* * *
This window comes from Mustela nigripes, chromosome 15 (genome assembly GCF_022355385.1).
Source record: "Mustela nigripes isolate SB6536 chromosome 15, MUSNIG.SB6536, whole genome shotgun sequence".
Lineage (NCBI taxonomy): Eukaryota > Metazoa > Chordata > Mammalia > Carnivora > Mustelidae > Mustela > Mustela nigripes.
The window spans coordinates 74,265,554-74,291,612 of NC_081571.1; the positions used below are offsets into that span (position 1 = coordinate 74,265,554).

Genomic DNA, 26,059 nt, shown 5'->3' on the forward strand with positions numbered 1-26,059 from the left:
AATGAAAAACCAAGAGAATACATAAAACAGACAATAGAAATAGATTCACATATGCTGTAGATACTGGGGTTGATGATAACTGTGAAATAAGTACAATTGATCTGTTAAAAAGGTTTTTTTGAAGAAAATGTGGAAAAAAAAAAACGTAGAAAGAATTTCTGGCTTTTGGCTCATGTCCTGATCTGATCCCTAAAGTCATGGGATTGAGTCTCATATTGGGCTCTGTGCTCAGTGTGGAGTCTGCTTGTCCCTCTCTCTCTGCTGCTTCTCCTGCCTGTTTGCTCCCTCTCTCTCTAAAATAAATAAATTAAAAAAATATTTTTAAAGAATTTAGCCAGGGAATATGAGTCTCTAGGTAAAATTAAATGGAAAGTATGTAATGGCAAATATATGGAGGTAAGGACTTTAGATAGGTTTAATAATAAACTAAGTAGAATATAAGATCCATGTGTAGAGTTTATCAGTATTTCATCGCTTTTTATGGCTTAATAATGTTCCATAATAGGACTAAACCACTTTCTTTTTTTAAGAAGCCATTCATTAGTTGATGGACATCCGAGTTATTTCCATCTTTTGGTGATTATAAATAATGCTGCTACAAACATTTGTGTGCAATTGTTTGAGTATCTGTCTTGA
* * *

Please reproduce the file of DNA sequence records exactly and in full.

This window comes from Mustela nigripes, chromosome 15 (genome assembly GCF_022355385.1).
Source record: "Mustela nigripes isolate SB6536 chromosome 15, MUSNIG.SB6536, whole genome shotgun sequence".
Lineage (NCBI taxonomy): Eukaryota > Metazoa > Chordata > Mammalia > Carnivora > Mustelidae > Mustela > Mustela nigripes.
The window spans coordinates 74,265,554-74,291,612 of NC_081571.1; the positions used below are offsets into that span (position 1 = coordinate 74,265,554).

Genomic DNA, 26,059 nt, shown 5'->3' on the forward strand with positions numbered 1-26,059 from the left:
AATGAAAAACCAAGAGAATACATAAAACAGACAATAGAAATAGATTCACATATGCTGTAGATACTGGGGTTGATGATAACTGTGAAATAAGTACAATTGATCTGTTAAAAAGGTTTTTTTGAAGAAAATGTGGAAAAAAAAAAACGTAGAAAGAATTTCTGGCTTTTGGCTCATGTCCTGATCTGATCCCTAAAGTCATGGGATTGAGTCTCATATTGGGCTCTGTGCTCAGTGTGGAGTCTGCTTGTCCCTCTCTCTCTGCTGCTTCTCCTGCCTGTTTGCTCCCTCTCTCTCTAAAATAAATAAATTAAAAAAATATTTTTAAAGAATTTAGCCAGGGAATATGAGTCTCTAGGTAAAATTAAATGGAAAGTATGTAATGGCAAATATATGGAGGTAAGGACTTTAGATAGGTTTAATAATAAACTAAGTAGAATATAAGATCCATGTGTAGAGTTTATCAGTATTTCATCGCTTTTTATGGCTTAATAATGTTCCATAATAGGACTAAACCACTTTCTTTTTTTAAGAAGCCATTCATTAGTTGATGGACATCCGAGTTATTTCCATCTTTTGGTGATTATAAATAATGCTGCTACAAACATTTGTGTGCAATTGTTTGAGTATCTGTCTTGA